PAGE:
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WHO to probe virus response

World

The World Health Organisation says an independent review of the global coronavirus response will begin as soon as possible, and it received backing and a hefty pledge of funds from China.

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More than 110 countries at the WHO’s decision-making body, the World Health Assembly, on Monday night backed a resolution calling for an impartial, independent and comprehensive evaluation of the international response to the pandemic.

The draft resolution does not mention China.

But the US administration of President Donald Trump decried an “apparent attempt to conceal this outbreak by at least one member state”.

US Health Secretary Alex Azar did not mention China by name, but made clear Washington considered the WHO jointly responsible for the pandemic.

“We must be frank about one of the primary reasons this outbreak spun out of control,” he said on Monday.

“There was a failure by this organisation to obtain the information that the world needed, and that failure cost many lives.”

Speaking after Azar, Chinese Health Minister Ma Xiaowei said Beijing had been timely and open in announcing the outbreak and sharing the virus’s full gene sequence.

Ma urged countries to “oppose rumours, stigmatisation and discrimination”.

China pledged $US2 billion ($A3.1 billion) over the next two years to help deal with COVID-19, especially in developing countries.

The amount almost matches the WHO’s entire annual program budget for last year, and more than compensates for Trump’s freeze of US payments worth about $US400 million ($A614 million) a year.

WHO director-general Tedros Adhanom Ghebreyesus said the UN body had “sounded the alarm early, and we sounded it often”.

When it declared a global emergency on January 30, there were fewer than 100 cases outside China and no deaths, he said.

Tedros, who has always promised a review, told the forum it would come “at the earliest appropriate moment” and make recommendations for the future.

He received robust backing from the WHO’s independent oversight panel.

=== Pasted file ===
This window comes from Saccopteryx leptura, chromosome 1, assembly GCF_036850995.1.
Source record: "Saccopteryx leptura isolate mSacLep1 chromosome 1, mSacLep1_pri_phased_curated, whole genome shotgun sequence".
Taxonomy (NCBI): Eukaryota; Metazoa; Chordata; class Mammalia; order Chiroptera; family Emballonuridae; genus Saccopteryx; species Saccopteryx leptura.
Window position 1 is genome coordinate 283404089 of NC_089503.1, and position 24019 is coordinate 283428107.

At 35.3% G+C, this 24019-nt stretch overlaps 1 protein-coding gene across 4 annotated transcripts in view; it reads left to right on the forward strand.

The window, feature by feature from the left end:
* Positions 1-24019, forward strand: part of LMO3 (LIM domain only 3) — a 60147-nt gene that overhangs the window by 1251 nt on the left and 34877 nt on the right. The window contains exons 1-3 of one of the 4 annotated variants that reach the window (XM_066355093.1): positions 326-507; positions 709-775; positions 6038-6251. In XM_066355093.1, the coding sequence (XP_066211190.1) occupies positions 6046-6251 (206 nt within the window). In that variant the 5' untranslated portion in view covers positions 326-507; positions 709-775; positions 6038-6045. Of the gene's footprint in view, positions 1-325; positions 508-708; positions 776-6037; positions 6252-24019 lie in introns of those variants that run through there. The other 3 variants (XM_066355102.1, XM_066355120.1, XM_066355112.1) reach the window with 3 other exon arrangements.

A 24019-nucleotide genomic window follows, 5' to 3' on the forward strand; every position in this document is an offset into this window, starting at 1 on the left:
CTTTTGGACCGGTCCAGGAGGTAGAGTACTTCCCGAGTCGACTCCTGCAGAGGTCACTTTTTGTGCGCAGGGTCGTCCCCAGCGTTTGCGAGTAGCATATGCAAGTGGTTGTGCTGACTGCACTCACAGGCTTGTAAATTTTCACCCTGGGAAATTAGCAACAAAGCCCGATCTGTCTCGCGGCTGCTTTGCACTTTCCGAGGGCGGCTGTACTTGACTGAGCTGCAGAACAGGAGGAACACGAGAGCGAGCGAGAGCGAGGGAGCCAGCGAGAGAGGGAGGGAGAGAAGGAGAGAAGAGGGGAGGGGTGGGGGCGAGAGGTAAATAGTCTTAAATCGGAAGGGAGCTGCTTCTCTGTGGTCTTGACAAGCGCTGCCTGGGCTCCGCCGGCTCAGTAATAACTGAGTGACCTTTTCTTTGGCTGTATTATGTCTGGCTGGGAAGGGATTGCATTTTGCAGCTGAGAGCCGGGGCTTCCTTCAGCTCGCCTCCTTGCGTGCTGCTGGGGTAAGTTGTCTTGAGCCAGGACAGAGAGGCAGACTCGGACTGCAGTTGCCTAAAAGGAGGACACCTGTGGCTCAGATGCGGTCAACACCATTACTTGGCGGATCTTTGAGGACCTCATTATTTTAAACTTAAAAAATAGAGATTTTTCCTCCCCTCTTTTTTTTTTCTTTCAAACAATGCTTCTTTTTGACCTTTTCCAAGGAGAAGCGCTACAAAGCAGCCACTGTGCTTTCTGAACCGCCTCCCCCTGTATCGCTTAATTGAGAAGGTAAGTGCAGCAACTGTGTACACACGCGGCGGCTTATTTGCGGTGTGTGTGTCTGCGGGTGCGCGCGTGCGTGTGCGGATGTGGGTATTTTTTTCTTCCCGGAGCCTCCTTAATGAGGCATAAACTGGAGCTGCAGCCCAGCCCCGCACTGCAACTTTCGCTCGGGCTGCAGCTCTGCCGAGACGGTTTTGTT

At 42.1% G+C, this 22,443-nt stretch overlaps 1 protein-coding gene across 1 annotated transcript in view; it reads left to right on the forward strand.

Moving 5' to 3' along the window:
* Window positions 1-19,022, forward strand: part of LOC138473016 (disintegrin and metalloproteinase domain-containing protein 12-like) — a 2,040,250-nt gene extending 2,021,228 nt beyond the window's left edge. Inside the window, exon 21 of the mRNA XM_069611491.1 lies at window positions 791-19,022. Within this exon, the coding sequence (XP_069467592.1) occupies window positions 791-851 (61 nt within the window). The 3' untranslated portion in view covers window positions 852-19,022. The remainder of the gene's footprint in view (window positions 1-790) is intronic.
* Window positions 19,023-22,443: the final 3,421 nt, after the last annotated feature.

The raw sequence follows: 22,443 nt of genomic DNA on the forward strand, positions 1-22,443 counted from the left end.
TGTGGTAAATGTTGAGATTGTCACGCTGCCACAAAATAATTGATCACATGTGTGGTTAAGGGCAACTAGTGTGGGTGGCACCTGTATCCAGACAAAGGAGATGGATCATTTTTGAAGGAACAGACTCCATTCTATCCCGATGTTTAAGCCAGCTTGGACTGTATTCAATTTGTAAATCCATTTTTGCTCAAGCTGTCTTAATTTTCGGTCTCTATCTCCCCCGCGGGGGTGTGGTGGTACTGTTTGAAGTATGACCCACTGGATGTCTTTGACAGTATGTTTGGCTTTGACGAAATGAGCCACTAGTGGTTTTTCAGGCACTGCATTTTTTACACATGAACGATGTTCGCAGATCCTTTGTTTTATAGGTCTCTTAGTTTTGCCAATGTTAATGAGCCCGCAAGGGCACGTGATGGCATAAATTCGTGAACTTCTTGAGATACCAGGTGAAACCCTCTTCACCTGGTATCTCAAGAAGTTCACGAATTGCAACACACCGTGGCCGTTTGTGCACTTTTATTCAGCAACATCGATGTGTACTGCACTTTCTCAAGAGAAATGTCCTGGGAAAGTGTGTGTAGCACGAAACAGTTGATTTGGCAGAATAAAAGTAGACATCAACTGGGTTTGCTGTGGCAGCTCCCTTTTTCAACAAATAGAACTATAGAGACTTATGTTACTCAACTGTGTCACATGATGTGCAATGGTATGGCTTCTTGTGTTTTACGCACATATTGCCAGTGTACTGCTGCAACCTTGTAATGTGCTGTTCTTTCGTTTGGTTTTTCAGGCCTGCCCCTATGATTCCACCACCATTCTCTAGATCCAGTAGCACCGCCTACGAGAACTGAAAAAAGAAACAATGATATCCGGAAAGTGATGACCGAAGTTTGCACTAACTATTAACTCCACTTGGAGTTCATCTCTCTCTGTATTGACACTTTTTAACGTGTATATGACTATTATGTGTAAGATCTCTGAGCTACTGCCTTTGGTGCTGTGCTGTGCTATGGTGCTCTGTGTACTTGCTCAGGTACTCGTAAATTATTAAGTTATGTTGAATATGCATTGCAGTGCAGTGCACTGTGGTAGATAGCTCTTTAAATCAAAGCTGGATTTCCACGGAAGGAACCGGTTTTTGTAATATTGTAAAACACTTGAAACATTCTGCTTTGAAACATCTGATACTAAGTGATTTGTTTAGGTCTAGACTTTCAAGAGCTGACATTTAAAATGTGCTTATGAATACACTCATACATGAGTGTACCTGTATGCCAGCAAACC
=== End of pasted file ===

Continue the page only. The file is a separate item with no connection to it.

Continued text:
“Every country and every organisation must examine its response and learn from its experience,” he said, adding that the review must cover “all actors in good faith”.

In its first report on the handling of the pandemic, the seven-member oversight committee said the WHO had “demonstrated leadership and made important progress in its COVID-19 response”.

The panel endorsed a review but said conducting it now could hamper the WHO’s response to the pandemic.

It also said “an imperfect and evolving understanding” was not unusual when a new disease emerged.

In an apparent rejoinder to Trump, the panel said a “rising politicisation of pandemic response” was hindering the effort to defeat the virus.

Azar said the US supported “an independent review of every aspect of WHO’s response” and that China’s conduct should be “on the table” too.

A resolution drafted by the EU calling for an independent evaluation of the WHO’s performance appeared to have won consensus backing among the WHO’s 194 states. It was expected to be debated and adopted on Tuesday.

Donald Trump told his 80 million Twitter followers he backed the independent inquiry, which Australia was instrumental in pushing for.

Trump retweeted a news story about support for the probe, writing: “We are with them!”

Health Minister Greg Hunt said the inquiry needed to protect against the health risks of wildlife wet markets and include all populations or partners.

“We need to learn the lessons from this pandemic and ensure we have the strongest possible global health architecture, with an enhanced ability to prevent and respond to future outbreaks,” he said.

China is now slapping punitive tariffs of more than 80 per cent on Australian barley imports.

The tariffs come one week after China imposed a ban on meat imports from four Australian processing plants.

-with AAP

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